Another note of ill-ease surrounding the Hobo Convention is the rise in dissention among the ranks. More so than ever, boxcars, grainers and piggybacks are considered home to a very diverse bunch of rail denizens. In the recent past, the convention has had its problems. And this year has started no differently. Here, for four days, people that wouldn't get along in the real world try to co-habitate in one jungle. Between oldschoolers like the graybeard relics of a dustbowl yesteryear and a flood if rough-looking hard-talking newschoolers, the air is tense. "All of a sudden this conservative town sees everyone from TV they are afraid of," says Adman, spokesperson for the hobos. "They would prefer to just have the old time guys that no longer ride." Adman, who is a different breed than T, came to his rescue, fronting the $650 bail money. In his early 50s, Adman has a clipped white beard and wears a frumpy Guatemalan hat. The owner of a successful marketing firm in Minneapolis, he's an executive-like hobo, the closest most hobos come to PC. And naturally, among such authority bashers, there's a certain amount of hostility towards him. But helping T out was a strategic move.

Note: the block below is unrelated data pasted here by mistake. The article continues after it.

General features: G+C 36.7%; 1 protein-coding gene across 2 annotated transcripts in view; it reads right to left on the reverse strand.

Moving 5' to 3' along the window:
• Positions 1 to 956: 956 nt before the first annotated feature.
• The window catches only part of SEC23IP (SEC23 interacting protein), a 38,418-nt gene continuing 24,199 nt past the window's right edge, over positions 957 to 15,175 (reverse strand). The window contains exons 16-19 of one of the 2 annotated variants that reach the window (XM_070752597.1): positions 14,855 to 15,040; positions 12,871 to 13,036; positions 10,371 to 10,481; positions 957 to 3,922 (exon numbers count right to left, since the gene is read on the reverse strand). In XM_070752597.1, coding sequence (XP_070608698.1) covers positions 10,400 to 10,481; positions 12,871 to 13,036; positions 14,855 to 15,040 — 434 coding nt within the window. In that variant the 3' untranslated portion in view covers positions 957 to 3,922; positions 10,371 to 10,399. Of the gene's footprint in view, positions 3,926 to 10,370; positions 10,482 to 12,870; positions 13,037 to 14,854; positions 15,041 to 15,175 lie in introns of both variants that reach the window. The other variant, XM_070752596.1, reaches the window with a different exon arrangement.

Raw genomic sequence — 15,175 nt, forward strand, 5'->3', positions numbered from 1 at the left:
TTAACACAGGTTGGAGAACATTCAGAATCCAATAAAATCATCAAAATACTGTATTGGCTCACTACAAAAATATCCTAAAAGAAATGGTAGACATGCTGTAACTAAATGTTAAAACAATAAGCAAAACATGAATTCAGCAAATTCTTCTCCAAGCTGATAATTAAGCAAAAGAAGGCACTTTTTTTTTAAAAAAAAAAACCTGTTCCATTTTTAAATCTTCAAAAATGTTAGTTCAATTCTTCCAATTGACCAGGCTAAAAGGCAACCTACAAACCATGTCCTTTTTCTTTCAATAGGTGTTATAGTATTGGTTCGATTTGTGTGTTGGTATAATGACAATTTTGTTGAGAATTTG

The 2100-person town of Britt has been host to the National Hobo Convention for almost a century. Begun as a publicity stunt in 1900, three local men wined and dined hobo organizers Onion Cotton and Grand Head Pipe, who, it's safe to assume, got good and sauced and agreed Britt was the place. And why not? There's a railroad that passes through its center and townspeople wary though ready to accept this strange breed. The word hobo is said to come from the phrase "hoe boy." In the early years, men often traveled with hoes locked over their shoulders, which helped them, find daylabor. This year, there is a lot of talk about what the definition of a hobo is. Although everyone has a different experience as a hobo, most seem to agree that hobos are not bums. Hobos pay for their way through life. Bums don't. Also, hobos are not homeless. As the shell-shocked and twitching Texas Madman has said again and again, "Under your feet is my bed and over your head is my roof. The bed may have lumps in it and the roof leaks from time to time, but I wouldn't think of trading this home for any other." Hoboing, more than anything, is a state of mind. Most hobos lead the lives they do by choice. Others fall victim to addiction, run-ins with the law, mental problems and financial ruin. They live a life of codes where respect in its many forms is held like a torch. By Saturday, around 20,000 farmer-tanned folks descend on this small mid-western town, some to learn about history, others to gawk at these alterna-culture oddballs.